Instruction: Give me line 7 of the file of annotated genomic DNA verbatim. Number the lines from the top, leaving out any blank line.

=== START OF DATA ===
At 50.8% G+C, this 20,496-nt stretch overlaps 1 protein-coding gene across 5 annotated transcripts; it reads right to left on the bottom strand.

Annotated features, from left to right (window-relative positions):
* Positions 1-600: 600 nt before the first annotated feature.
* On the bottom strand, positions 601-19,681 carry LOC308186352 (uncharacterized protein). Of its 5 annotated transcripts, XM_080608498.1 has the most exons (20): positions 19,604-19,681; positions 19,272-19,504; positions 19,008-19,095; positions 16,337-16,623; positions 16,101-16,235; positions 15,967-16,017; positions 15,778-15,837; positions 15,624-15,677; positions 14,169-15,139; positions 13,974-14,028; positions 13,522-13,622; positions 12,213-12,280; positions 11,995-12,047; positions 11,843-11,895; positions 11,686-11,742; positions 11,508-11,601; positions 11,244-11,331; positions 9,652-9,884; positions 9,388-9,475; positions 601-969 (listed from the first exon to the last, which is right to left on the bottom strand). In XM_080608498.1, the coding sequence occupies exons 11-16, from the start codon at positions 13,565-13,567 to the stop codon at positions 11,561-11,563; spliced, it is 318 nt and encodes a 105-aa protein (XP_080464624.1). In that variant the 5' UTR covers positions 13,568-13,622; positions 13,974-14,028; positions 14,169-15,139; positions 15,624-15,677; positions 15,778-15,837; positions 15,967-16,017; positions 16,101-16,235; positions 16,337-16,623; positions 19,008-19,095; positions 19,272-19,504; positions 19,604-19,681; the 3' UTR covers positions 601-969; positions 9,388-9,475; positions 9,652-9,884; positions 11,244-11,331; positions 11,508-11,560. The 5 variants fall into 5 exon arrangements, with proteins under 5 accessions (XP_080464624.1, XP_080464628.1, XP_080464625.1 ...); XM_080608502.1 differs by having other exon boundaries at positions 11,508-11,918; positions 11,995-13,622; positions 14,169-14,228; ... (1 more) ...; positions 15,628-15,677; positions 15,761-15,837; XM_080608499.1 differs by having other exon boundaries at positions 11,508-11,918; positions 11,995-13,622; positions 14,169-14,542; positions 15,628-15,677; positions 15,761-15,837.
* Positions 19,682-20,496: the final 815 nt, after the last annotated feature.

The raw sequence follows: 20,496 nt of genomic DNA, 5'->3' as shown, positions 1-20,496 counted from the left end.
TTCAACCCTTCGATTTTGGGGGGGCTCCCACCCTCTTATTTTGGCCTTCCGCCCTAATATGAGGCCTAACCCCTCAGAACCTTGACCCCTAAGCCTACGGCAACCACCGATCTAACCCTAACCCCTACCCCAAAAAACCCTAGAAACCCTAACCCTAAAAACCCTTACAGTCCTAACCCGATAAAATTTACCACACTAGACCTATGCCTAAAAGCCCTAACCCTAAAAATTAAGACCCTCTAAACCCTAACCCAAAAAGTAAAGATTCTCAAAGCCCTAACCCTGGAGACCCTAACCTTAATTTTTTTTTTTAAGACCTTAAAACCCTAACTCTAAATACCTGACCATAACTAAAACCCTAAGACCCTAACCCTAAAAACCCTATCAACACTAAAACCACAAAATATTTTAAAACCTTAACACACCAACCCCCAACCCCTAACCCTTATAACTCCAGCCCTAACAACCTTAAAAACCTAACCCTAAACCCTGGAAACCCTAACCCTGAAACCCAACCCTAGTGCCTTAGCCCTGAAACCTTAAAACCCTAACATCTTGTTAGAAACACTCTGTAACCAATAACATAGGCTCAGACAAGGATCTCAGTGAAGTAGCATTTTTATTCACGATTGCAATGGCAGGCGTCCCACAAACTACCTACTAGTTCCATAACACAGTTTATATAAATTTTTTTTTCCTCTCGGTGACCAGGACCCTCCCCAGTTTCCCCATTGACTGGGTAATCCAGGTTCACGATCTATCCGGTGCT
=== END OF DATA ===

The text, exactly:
TTCAACCCTTCGATTTTGGGGGGGCTCCCACCCTCTTATTTTGGCCTTCCGCCCTAATATGAGGCCTAACCCCTCAGAACCTTGACCCCTAAGCCTACGGCAACCACCGATCTAACCCTAACCCCTACCCCAAAAAACCCTAGAAACCCTAACCCTAAAAACCCTTACAGTCCTAACCCGATAAAATTTACCACACTAGACCTATGCCTAAAAGCCCTAACCCTAAAAATTAAGACCCTCTAAACCCTAACCCAAAAAGTAAAGATTCTCAAAGCCCTAACCCTGGAGACCCTAACCTTAATTTTTTTTTTTAAGACCTTAAAACCCTAACTCTAAATACCTGACCATAACTAAAACCCTAAGACCCTAACCCTAAAAACCCTATCAACACTAAAACCACAAAATATTTTAAAACCTTAACACACCAACCCCCAACCCCTAACCCTTATAACTCCAGCCCTAACAACCTTAAAAACCTAACCCTAAACCCTGGAAACCCTAACCCTGAAACCCAACCCTAGTGCCTTAGCCCTGAAACCTTAAAACCCTAACATCTTGTTAGAAACACTCTGTAACCAATAACATAGGCTCAGACAAGGATCTCAGTGAAGTAGCATTTTTATTCACGATTGCAATGGCAGGCGTCCCACAAACTACCTACTAGTTCCATAACACAGTTTATATAAATTTTTTTTTCCTCTCGGTGACCAGGACCCTCCCCAGTTTCCCCATTGACTGGGTAATCCAGGTTCACGATCTATCCGGTGCT